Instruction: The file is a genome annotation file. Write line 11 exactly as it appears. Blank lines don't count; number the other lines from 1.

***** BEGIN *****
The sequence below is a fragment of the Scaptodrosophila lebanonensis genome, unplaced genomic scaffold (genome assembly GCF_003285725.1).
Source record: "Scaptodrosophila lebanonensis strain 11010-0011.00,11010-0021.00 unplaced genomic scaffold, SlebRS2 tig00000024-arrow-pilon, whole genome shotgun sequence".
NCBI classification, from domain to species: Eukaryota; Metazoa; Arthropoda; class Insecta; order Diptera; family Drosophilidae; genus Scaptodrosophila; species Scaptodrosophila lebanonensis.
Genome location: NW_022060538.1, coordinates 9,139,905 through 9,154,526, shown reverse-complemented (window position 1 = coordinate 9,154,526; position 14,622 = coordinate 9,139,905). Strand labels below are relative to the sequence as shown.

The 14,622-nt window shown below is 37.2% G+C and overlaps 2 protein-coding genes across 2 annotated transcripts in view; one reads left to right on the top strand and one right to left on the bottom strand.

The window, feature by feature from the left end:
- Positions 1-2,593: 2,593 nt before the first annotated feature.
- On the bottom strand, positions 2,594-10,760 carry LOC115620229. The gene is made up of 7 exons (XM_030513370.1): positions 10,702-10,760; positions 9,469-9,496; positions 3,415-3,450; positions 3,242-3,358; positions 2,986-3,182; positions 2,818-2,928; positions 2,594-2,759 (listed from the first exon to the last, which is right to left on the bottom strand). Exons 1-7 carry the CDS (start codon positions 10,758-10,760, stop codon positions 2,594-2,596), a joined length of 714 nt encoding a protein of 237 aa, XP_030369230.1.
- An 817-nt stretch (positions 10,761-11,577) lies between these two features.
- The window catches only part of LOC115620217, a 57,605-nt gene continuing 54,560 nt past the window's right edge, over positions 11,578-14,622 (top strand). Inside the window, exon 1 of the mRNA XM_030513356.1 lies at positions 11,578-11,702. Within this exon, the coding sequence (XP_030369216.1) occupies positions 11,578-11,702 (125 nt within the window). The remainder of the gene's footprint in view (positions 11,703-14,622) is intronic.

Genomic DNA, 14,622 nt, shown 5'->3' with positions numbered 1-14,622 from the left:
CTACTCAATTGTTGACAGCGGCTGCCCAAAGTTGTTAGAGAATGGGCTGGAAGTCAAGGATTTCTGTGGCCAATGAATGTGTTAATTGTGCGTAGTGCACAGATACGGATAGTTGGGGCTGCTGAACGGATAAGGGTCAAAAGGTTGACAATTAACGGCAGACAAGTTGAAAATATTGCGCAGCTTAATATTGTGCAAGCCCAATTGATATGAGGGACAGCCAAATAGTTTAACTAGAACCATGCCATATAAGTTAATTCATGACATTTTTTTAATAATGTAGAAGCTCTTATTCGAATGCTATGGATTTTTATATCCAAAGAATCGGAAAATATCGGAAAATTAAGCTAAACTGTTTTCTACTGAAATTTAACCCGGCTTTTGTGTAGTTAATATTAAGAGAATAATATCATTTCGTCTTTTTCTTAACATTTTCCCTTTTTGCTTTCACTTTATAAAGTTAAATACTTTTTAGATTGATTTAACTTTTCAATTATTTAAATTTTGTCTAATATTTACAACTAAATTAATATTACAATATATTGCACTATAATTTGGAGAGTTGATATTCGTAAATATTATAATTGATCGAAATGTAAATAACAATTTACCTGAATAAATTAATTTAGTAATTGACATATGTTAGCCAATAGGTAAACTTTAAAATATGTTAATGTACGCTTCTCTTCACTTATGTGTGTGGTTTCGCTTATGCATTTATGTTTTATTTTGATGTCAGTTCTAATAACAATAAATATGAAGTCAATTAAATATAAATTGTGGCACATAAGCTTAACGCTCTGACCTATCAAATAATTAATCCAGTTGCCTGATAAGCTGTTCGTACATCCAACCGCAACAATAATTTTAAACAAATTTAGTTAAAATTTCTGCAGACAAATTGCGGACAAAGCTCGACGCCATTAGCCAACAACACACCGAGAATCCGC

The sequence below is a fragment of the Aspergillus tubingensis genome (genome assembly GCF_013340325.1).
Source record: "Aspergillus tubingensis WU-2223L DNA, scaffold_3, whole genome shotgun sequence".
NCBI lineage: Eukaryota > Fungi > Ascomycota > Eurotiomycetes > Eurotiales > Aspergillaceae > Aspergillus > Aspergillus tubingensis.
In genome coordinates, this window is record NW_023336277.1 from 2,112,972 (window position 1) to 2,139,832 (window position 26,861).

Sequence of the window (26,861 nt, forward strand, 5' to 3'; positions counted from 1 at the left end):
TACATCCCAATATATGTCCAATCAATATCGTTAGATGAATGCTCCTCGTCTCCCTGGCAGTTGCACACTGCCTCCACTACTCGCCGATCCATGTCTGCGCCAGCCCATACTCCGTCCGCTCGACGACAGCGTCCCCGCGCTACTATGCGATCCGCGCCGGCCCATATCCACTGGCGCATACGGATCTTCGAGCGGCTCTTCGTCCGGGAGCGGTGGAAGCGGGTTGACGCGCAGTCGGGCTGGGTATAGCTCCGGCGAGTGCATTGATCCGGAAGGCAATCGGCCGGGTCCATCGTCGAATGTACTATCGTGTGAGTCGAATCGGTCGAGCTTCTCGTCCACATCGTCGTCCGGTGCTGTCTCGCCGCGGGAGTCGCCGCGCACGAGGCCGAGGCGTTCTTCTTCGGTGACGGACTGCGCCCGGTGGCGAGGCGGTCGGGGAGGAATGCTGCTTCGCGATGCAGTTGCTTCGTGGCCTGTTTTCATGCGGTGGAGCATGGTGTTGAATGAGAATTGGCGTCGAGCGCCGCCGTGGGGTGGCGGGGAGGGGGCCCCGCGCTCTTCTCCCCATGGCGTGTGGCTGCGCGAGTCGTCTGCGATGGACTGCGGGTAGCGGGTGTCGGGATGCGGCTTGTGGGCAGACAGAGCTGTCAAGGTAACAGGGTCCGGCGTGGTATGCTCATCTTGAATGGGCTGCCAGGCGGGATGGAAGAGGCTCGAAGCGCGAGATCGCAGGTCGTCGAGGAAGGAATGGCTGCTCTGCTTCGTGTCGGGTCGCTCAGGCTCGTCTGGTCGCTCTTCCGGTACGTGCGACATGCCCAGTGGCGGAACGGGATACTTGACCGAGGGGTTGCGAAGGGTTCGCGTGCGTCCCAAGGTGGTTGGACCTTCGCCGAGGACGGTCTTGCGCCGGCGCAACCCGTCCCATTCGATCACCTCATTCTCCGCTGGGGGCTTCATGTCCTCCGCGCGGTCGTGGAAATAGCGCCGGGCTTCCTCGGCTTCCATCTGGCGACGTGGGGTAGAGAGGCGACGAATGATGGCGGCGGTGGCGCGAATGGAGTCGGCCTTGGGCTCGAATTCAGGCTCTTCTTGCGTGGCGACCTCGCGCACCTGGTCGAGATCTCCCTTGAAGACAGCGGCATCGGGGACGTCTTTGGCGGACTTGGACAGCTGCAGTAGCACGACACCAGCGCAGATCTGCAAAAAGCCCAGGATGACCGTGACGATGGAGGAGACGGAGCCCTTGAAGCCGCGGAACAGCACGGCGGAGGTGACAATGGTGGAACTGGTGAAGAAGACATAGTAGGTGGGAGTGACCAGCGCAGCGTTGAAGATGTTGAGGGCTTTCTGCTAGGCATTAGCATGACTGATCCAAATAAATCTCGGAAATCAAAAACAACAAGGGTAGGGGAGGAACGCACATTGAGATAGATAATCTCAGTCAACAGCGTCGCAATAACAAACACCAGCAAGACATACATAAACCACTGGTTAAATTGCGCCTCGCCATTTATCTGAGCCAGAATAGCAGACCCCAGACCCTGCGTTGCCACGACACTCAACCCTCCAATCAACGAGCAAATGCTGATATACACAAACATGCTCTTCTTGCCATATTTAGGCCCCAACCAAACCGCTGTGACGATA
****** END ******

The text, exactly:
Genomic DNA, 14,622 nt, shown 5'->3' with positions numbered 1-14,622 from the left: